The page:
Every generation is faster-living than the one before it. The rise of digital, mobile and social media has fueled an explosion of high-risk behavior. And with drug culture permeating society, teens are using controlled substances more than ever before.
All reasonable assumptions, and yet … all totally wrong. Today’s teens are actually abstaining from sex and drugs more than at any time in the recent past. According to a December 2015 study from the National Institute of Health, rates of using cigarettes, synthetic marijuana, heroin, MDMA, LSD and opioids are all trending down, as are drinking alcohol and binge drinking (five or more drinks in a row in the past two weeks). The only notes of caution are that the use of Adderall (sometimes used to treat ADHD, but also used recreationally) remains consistently high (7.5% among high-school seniors), as does daily use of marijuana, which high-school seniors now prefer to daily cigarette smoking, 6.0% vs. 5.5%.
Meanwhile, the headline of a recent Washington Post article says it all: “‘There isn’t really anything magical about it’: Why more millennials are avoiding sex.” According to the article, Millennials are projected to have fewer sexual partners than Gen Xers or Boomers (8 vs. 10 or 11, respectively); only 41.2% of high school students in 2015 have had sex, down from 54.1% in 1991; and only 11.5% have had sex with four or more partners, down from 18.7% in 1991. Researchers speculate on many causes behind this trend, from widespread concern about date rape to young people spending more time alone on their phones and computers and less time “irl” (in real life), to impossible beauty ideals perpetuated by social media (think highly curated, filtered, retouched Instagram photos).
What can brands learn from this somewhat surprising, counterintuitive trend?
Go easy on provocative messaging. Since the 1960s, appeals to youth have frequently mined a rebellious, “sex, drugs and rock ’n’ roll” theme. But today’s Millennials simply aren’t a rebellious, “sex, drugs and rock ’n’ roll” generation … think more friendship, augmented reality and EDM. Attempts to be provocative can backfire badly, and come across as objectifying women, promoting rape culture and perpetuating unattainable (and culturally biased) beauty standards. In an era where any teen with a phone can see any type of content at a moment’s notice, nothing you can do in your marketing can really shock or provoke anymore.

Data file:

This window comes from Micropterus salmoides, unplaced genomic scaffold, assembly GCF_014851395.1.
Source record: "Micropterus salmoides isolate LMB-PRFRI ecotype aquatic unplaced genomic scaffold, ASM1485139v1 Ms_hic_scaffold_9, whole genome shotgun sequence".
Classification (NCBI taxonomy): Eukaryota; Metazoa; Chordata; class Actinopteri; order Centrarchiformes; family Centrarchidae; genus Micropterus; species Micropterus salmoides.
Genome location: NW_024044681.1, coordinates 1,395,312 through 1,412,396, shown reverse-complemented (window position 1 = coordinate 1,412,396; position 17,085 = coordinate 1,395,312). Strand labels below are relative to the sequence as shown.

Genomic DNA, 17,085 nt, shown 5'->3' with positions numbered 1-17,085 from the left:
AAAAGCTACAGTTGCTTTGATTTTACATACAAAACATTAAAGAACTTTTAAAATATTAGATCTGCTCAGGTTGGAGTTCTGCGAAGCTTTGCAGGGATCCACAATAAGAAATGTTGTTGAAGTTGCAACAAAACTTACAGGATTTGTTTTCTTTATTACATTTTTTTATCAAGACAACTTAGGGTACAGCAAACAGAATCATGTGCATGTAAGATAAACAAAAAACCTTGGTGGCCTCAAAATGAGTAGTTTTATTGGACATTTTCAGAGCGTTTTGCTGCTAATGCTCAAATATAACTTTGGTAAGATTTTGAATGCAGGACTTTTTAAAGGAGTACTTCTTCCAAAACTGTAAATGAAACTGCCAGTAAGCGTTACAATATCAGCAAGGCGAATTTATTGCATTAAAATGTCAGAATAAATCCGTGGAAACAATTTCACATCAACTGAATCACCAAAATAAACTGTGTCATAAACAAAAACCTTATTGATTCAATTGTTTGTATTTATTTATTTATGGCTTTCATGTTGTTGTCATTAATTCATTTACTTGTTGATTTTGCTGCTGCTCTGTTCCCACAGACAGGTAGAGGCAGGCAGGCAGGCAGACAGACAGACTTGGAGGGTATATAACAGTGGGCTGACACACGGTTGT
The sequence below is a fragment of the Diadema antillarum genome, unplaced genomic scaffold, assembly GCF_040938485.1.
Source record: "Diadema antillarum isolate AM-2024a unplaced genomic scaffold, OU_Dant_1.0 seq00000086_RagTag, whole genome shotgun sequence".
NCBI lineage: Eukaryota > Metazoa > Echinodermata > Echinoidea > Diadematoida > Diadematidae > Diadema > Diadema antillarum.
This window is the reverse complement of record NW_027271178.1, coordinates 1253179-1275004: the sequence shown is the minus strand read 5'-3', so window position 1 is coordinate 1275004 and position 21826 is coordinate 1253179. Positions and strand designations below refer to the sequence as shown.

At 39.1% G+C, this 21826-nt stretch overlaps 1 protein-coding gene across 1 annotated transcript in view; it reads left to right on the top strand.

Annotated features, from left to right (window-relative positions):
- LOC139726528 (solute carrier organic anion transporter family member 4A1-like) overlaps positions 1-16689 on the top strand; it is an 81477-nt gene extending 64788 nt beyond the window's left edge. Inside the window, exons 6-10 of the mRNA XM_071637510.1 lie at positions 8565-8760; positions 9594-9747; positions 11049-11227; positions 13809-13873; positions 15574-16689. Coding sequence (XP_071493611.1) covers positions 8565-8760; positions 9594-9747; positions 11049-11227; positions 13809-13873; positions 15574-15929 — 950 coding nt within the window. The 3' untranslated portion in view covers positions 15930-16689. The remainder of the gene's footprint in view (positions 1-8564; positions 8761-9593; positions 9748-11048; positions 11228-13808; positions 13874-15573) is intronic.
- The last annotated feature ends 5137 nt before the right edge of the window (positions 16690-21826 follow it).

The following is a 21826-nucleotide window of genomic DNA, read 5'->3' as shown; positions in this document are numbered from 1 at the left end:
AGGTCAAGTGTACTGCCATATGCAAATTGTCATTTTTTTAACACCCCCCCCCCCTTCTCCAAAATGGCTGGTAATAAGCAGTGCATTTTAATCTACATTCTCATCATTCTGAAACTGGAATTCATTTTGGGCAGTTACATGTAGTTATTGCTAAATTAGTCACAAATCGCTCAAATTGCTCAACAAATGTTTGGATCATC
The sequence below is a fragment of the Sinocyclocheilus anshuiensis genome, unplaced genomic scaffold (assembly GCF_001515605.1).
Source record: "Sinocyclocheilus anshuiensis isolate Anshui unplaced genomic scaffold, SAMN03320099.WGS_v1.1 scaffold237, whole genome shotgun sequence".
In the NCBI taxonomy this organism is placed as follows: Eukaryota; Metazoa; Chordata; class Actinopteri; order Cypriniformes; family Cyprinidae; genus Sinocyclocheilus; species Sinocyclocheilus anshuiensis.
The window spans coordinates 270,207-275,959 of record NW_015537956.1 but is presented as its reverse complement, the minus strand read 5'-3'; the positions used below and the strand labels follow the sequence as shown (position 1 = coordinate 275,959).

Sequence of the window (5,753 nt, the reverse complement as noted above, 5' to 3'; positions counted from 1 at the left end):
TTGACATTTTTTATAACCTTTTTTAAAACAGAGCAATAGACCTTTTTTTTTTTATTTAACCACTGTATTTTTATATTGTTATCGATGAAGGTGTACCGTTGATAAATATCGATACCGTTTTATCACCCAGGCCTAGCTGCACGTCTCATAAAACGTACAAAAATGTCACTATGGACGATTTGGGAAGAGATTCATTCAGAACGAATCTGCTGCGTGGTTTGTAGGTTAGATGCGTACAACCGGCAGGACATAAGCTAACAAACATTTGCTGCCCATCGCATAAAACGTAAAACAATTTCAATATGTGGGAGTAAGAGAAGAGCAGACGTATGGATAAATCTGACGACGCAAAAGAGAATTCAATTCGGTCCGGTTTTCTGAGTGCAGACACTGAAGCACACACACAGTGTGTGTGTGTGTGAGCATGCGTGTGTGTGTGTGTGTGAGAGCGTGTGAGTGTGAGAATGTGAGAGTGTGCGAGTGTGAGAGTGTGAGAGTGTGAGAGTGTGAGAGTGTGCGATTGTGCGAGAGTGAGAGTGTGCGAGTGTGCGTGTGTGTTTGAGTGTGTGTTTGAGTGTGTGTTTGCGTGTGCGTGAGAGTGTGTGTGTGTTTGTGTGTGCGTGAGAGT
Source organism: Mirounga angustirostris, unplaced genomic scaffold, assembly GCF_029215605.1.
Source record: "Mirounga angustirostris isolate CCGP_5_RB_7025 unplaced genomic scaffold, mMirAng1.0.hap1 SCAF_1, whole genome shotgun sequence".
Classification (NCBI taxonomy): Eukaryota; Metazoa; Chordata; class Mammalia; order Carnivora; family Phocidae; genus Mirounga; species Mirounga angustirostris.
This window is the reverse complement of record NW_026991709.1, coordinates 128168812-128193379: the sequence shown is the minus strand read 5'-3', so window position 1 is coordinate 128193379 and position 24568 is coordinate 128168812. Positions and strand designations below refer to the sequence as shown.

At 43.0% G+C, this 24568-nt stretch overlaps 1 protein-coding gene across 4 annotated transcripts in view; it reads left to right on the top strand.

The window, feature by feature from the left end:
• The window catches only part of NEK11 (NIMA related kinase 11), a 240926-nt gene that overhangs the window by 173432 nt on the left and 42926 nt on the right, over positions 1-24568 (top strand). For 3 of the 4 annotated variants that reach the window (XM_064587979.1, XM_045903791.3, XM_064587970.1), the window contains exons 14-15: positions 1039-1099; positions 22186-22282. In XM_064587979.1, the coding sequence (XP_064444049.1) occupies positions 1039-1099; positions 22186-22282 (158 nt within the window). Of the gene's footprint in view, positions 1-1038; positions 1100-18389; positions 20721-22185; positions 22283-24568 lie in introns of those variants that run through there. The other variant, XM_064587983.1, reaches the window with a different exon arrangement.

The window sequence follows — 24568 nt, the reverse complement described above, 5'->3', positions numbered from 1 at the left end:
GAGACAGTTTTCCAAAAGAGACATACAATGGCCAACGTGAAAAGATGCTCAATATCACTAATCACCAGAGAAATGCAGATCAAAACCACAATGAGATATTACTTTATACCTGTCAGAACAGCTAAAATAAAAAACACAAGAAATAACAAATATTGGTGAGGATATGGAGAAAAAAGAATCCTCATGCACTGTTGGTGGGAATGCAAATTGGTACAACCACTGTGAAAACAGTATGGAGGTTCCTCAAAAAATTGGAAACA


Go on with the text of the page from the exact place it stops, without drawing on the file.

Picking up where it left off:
Communicate personal relevance and benefits. If you’re selling clothing, don’t just put it on scantily clad models … talk about how your clothing will make teens feel better about themselves and their body image. Same with marketing a movie or TV show; don’t dwell on the attractiveness of the cast or objectify their looks, but instead focus on the relevant characters and great storytelling. Study teens’ need-states, and then market to those need-states. It’s fine to use organic (even somewhat blunt or edgy) humor to deliver this message, but throwing in some drug humor or nudity and calling it a day misses the boat on every level.
Use research to uncover deeper meanings. On the surface, these declines in risky behavior are good news. However, this reflects a shallow understanding, and stopping there fails to uncover some red flags. The “clouds in the silver lining” are that many teens are failing to cultivate deep relationships due to financial pressures, school/job stress, mental and emotional issues, low self-esteem, bullying and over-reliance on technology. So don’t just stop at the headline; conduct an extensive, ongoing research program with in-depth interviews and ethnographies to go deeper, and find out the details that are driving those headlines.
The declines in high-risk behavior among teens are (on balance) good news for society, and can be good news for the brands that fully understand them.